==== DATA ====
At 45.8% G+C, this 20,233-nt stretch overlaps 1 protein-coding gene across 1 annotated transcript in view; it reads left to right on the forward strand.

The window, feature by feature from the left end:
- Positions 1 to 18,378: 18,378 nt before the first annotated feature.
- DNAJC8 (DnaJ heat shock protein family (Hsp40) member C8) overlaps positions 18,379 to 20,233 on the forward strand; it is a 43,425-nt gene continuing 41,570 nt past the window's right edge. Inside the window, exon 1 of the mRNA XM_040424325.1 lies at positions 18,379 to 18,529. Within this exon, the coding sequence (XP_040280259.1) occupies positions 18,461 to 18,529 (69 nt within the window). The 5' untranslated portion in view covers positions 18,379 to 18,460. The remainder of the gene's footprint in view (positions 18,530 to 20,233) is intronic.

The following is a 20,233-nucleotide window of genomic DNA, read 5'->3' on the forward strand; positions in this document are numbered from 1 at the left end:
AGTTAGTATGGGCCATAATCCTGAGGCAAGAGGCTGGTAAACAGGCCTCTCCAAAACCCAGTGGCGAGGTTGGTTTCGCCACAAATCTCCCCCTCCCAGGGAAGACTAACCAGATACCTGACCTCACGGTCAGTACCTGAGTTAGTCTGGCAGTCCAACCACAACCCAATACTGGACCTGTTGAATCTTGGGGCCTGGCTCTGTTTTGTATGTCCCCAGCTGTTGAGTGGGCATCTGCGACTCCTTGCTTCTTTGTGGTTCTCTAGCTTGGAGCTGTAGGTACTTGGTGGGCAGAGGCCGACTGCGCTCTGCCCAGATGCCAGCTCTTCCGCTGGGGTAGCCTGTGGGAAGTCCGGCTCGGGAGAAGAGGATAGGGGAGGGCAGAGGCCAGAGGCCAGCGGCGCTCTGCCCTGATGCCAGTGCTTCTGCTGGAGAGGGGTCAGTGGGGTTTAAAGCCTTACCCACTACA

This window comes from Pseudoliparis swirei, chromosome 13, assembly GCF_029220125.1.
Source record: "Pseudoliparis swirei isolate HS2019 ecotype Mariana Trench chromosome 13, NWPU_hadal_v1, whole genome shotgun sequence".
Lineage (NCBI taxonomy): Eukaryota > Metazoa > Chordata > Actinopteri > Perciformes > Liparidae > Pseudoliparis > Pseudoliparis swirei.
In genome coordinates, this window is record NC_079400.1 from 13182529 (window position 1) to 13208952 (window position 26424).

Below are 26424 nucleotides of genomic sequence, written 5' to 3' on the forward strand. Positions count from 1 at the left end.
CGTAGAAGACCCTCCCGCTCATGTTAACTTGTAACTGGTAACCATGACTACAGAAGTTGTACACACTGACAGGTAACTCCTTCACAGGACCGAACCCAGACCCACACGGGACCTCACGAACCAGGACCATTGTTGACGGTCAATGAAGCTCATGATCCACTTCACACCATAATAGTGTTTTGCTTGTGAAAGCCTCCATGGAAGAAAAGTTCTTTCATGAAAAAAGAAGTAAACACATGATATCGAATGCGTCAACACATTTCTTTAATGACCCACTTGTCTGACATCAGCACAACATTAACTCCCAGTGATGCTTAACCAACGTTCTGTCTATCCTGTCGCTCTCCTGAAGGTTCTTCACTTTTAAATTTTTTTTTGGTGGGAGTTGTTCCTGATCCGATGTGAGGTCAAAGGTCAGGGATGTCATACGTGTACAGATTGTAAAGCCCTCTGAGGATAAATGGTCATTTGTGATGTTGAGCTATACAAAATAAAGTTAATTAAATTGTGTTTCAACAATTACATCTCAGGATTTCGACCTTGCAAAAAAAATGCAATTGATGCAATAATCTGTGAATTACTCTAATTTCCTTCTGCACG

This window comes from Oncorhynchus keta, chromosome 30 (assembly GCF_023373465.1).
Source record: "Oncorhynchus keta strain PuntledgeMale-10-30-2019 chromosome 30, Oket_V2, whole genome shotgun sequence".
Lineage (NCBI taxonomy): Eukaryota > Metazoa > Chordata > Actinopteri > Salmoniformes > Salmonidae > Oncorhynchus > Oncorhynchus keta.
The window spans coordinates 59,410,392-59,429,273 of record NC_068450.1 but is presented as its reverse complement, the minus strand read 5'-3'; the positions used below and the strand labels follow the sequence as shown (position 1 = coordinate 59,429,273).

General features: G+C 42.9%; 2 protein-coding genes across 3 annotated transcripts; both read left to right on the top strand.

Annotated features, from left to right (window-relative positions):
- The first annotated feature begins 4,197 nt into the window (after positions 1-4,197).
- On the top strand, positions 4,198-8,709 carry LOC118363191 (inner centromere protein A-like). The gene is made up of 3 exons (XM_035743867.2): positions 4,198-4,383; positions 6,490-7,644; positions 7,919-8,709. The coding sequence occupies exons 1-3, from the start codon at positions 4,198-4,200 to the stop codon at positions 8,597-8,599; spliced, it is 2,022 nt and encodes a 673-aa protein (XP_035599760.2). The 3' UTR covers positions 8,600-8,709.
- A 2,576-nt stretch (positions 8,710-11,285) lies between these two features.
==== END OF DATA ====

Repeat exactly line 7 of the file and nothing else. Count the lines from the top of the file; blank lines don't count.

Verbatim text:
This window comes from Pseudoliparis swirei, chromosome 13, assembly GCF_029220125.1.